Senate Bill 25, a state legislative act, was passed on June 14. The bill aims to make transferring credits from junior colleges to public higher education institutions easier in order to facilitate academic progress and timely graduation of undergraduate students.
“In practice, semester credit hours are often stranded at the point of transfer, resulting in frustration for students, and a waste of taxpayer dollars estimated to be $58 million annually,” Texas Senator Royce West, a sponsor of the bill, said.
This bill calls for a restructure of the Texas Common Core as well as transfer pathways that increase the number of courses that are transferable and count towards degree recommendations.
“The student-centered system envisioned would provide students and advisers with clear and transparent information about expectations and requirements,” West said.
According to Lynn Barnes, UTSA senior vice provost for strategic enrollment, UTSA already accepts the maximum amount of transfer credits but expects the percentage of credits applied towards degree plans to increase with partnerships with community colleges and improved access to degree requirements.
“The bill will streamline the transfer credit evaluation process for the more than 3,100 students who transfer to UTSA to earn a 4-year degree each year,” Barnes said.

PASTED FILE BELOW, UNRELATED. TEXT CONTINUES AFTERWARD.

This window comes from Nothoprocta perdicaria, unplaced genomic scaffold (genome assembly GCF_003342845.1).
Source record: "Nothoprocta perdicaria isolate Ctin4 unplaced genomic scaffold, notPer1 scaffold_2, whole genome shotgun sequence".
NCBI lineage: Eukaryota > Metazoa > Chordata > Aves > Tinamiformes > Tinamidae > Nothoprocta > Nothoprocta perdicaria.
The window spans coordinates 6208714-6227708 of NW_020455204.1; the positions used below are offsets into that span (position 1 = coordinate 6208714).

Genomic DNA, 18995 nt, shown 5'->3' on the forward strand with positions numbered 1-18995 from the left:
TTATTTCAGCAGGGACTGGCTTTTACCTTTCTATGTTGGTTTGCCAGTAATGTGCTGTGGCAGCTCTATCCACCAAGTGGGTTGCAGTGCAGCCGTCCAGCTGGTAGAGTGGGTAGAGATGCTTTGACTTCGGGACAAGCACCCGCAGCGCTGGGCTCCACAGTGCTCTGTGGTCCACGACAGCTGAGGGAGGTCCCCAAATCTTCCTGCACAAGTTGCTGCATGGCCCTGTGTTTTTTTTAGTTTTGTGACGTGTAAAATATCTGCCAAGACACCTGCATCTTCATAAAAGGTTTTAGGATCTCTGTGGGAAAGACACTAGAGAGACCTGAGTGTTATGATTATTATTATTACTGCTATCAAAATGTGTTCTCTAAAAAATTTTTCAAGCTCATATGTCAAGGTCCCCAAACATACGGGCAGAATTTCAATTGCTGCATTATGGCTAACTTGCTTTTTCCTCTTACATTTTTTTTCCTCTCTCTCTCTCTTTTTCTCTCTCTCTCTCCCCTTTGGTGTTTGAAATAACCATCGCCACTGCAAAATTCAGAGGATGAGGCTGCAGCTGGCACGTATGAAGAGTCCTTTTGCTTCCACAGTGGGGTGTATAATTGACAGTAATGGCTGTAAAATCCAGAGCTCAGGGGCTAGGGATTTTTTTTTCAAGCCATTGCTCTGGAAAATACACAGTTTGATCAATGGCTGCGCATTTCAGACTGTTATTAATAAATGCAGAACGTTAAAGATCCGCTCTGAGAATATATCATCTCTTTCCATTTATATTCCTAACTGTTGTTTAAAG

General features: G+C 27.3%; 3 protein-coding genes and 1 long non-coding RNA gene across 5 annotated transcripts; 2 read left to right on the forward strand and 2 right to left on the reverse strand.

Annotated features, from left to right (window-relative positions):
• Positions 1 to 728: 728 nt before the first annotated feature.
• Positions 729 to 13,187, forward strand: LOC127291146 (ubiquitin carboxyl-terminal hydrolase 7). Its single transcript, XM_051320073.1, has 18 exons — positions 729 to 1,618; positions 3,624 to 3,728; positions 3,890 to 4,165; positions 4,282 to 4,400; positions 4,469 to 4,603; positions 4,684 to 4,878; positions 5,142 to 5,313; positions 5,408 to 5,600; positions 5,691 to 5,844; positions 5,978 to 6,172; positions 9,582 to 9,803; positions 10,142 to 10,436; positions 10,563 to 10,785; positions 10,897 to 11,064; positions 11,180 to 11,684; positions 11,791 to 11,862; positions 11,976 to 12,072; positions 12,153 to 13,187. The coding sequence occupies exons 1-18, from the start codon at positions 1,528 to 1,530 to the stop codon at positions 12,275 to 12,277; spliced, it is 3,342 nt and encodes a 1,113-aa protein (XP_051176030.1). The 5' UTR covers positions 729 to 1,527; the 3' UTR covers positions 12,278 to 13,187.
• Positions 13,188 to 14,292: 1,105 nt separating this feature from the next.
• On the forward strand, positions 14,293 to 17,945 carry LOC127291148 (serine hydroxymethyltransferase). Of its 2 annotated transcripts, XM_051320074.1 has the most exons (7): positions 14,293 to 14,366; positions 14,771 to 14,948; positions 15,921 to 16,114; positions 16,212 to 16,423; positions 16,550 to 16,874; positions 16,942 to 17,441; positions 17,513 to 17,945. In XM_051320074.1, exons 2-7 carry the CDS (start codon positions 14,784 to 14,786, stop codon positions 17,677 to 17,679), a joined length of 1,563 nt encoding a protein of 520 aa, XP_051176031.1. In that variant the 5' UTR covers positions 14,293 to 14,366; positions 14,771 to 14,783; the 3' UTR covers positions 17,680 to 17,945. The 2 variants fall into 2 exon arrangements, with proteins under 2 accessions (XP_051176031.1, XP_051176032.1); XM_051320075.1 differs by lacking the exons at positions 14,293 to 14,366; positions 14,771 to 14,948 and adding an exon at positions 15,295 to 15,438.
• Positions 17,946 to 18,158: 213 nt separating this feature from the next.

“UTSA has a partnership with Alamo Colleges District called Alamo Runners. This program allows students who were admitted to UTSA to take courses at UTSA while completing their education at one of the Alamo Colleges,” Barnes said.
To aid transfer students, UTSA also created the transfer credit calculator last year. The tool will help transfer students verify how many of their college credits will transfer to UTSA.
“We value the education they’ve earned up to this point and this tool is one element that sets students up for success from the application process through graduation,” Barnes said. “UTSA continually evaluates curriculum to enhance student success which includes looking at prior coursework in satisfying degree requirements,” Barnes said.
Students are encouraged to check-in with their advisors if they have questions about credit transfers.